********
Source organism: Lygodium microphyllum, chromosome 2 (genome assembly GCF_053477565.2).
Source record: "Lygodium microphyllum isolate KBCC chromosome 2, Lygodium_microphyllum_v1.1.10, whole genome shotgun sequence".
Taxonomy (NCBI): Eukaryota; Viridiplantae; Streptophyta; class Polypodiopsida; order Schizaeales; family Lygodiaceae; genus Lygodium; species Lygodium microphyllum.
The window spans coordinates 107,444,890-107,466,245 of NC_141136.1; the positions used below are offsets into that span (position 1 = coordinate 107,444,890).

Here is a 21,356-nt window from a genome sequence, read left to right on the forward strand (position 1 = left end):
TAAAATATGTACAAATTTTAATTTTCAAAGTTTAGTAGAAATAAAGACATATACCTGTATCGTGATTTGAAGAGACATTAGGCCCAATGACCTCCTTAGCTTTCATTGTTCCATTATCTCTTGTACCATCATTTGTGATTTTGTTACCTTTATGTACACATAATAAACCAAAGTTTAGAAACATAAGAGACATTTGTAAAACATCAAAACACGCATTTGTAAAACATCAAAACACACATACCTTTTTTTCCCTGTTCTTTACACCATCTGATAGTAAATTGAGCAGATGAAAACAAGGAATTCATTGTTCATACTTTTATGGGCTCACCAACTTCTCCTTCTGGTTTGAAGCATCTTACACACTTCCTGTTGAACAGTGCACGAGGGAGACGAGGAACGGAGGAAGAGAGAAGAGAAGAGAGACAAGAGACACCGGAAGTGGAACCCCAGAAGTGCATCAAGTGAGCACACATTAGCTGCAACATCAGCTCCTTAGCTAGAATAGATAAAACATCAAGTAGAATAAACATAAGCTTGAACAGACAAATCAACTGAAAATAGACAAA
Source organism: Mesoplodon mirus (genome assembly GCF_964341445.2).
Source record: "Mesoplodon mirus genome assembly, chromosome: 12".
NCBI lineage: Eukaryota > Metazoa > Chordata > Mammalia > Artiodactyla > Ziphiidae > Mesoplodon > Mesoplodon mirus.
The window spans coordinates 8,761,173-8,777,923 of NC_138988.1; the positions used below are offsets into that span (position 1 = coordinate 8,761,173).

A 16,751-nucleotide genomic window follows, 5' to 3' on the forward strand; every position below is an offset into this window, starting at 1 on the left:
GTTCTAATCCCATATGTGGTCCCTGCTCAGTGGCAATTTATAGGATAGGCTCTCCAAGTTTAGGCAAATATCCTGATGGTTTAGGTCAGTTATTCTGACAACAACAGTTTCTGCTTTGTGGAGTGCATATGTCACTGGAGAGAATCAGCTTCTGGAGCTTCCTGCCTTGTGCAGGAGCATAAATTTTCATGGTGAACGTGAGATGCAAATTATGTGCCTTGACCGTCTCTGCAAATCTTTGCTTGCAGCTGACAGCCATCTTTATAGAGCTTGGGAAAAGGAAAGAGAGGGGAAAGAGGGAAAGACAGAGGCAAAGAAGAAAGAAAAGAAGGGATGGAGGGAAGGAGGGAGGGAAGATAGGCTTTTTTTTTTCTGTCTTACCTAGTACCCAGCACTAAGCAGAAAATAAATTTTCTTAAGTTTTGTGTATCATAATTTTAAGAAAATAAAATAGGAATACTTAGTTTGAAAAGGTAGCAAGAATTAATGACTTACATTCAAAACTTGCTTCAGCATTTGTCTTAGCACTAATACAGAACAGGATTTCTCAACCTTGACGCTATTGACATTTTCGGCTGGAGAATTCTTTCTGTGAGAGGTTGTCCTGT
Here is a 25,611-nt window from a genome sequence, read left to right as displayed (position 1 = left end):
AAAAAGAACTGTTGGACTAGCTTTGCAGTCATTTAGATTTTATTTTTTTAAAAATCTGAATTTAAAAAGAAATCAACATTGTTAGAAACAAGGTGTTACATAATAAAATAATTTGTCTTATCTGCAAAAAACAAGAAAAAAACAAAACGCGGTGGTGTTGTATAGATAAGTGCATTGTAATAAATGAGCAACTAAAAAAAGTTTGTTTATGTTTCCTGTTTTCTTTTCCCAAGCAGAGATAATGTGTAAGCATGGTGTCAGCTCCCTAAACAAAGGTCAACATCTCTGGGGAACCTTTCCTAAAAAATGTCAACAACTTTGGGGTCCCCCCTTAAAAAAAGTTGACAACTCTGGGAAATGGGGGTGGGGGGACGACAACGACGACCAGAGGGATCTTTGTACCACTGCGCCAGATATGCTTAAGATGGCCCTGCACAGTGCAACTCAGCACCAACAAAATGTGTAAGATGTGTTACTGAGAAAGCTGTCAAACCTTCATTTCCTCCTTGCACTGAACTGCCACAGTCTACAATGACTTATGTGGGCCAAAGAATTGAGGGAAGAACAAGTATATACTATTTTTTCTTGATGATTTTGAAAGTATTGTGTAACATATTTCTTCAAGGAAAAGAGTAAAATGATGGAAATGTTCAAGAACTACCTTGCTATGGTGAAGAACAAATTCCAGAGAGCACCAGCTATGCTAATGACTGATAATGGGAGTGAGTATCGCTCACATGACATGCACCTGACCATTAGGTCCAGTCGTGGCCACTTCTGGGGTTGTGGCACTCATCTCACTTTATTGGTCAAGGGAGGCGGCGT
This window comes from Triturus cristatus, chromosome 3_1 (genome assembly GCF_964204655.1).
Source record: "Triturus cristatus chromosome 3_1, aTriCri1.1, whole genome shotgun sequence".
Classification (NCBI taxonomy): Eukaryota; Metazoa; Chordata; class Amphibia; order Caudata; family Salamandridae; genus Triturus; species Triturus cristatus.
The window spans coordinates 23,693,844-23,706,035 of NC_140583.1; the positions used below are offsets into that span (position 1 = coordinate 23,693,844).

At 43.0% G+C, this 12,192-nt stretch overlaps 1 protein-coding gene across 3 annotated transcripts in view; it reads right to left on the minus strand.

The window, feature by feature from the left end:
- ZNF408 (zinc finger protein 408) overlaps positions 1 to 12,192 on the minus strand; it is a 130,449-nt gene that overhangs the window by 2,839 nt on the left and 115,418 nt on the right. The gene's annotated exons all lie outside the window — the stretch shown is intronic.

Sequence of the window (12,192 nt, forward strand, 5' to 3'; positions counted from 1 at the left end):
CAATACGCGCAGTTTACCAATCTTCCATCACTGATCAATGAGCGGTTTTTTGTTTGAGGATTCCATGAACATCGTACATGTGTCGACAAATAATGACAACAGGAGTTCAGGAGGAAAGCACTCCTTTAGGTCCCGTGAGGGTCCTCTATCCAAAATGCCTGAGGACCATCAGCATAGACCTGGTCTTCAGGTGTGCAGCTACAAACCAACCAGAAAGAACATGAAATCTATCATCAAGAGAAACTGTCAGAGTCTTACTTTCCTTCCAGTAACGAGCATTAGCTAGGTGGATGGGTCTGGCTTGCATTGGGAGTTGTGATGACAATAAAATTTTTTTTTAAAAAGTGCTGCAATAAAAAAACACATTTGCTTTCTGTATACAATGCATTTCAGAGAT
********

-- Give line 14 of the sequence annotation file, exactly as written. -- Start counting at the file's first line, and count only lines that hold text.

AAAAAGAACTGTTGGACTAGCTTTGCAGTCATTTAGATTTTATTTTTTTAAAAATCTGAATTTAAAAAGAAATCAACATTGTTAGAAACAAGGTGTTACATAATAAAATAATTTGTCTTATCTGCAAAAAACAAGAAAAAAACAAAACGCGGTGGTGTTGTATAGATAAGTGCATTGTAATAAATGAGCAACTAAAAAAAGTTTGTTTATGTTTCCTGTTTTCTTTTCCCAAGCAGAGATAATGTGTAAGCATGGTGTCAGCTCCCTAAACAAAGGTCAACATCTCTGGGGAACCTTTCCTAAAAAATGTCAACAACTTTGGGGTCCCCCCTTAAAAAAAGTTGACAACTCTGGGAAATGGGGGTGGGGGGACGACAACGACGACCAGAGGGATCTTTGTACCACTGCGCCAGATATGCTTAAGATGGCCCTGCACAGTGCAACTCAGCACCAACAAAATGTGTAAGATGTGTTACTGAGAAAGCTGTCAAACCTTCATTTCCTCCTTGCACTGAACTGCCACAGTCTACAATGACTTATGTGGGCCAAAGAATTGAGGGAAGAACAAGTATATACTATTTTTTCTTGATGATTTTGAAAGTATTGTGTAACATATTTCTTCAAGGAAAAGAGTAAAATGATGGAAATGTTCAAGAACTACCTTGCTATGGTGAAGAACAAATTCCAGAGAGCACCAGCTATGCTAATGACTGATAATGGGAGTGAGTATCGCTCACATGACATGCACCTGACCATTAGGTCCAGTCGTGGCCACTTCTGGGGTTGTGGCACTCATCTCACTTTATTGGTCAAGGGAGGCGGCGT